The recent economic cutbacks affecting workers in the oil industry proposed by the government triggered a nationwide protest in Kuwait.
Thousands of workers gathered for protests at the start of the local workweek in the town of Ahmadi, where the state-run Kuwait Oil Co. has its headquarters, roughly 40 kilometers (25 miles) south of Kuwait City.
Protesters displayed signs saying “Stop meddling with the rights of the oil sector workers!” and “We will not allow you to take away our rights,” witnesses said.
Unable to reach an agreement with the government, oil worker unions turned to protest. The Kuwait Petroleum Corp., which is the parent company of the Kuwait Oil Co. and other related firms, said it has employed an emergency plan to combat the demonstrations.
The government condemned the strike, warning in a statement from the Cabinet on Sunday that the strike is an “illegitimate act and a violation of the law” because of “its serious impact on the public interest.”
The statement, carried by the official Kuwait News Agency, added that government agencies have been ordered to impose legal sanctions on protesters if necessary. Sheikh Talal Al Khalid Al Sabah, the spokesman for Kuwait’s oil sector, said some retirees and contractors were being brought in to increase the already alarming numbers of those protesting. Kuwait is able to meet “the most prominent global market demands” and has enough stockpiles to serve local needs, he said in a statement carried by the official Kuwait News Agency.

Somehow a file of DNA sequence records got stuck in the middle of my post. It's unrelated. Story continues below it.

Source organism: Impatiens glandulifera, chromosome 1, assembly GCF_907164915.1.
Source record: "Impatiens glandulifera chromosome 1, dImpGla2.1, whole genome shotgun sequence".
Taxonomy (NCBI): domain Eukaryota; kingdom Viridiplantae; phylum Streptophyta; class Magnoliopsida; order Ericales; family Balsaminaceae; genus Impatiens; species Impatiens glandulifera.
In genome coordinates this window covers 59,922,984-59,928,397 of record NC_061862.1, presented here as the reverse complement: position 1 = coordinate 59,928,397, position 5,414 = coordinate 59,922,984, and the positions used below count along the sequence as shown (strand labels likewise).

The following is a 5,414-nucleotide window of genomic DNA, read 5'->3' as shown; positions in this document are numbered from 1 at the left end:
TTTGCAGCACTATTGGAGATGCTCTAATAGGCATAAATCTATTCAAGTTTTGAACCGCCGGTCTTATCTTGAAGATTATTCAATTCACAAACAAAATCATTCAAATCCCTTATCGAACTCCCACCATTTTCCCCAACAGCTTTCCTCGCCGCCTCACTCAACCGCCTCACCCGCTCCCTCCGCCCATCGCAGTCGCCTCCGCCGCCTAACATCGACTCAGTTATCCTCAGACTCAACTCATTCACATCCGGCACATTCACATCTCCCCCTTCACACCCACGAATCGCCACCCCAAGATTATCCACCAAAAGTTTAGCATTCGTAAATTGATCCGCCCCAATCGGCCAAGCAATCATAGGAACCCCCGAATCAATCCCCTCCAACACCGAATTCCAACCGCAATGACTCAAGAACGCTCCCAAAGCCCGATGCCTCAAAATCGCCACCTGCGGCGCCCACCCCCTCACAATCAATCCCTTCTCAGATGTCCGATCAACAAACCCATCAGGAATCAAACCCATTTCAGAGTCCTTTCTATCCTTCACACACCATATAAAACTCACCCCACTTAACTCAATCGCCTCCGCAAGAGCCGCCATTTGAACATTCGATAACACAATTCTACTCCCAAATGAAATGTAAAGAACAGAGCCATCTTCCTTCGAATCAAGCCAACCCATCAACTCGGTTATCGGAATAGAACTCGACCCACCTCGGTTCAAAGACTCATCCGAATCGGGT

Adel al-Fadhel, a spokesman for the Kuwait Oil Company Workers’ Union, said that workers have expressed their disapproval of the government’s inability to reach a common group with oil companies by picketing. “The government rejected our proposals and is adamant on decreasing employee salaries. This is not acceptable,” he said.
The strike comes as representatives of major oil producing nations convene in nearby Qatar to discuss plans to freeze oil output in an attempt to curb prices. The drop from over $100 a barrel in 2014 to around $40 now is straining budgets of large producers such as Kuwait.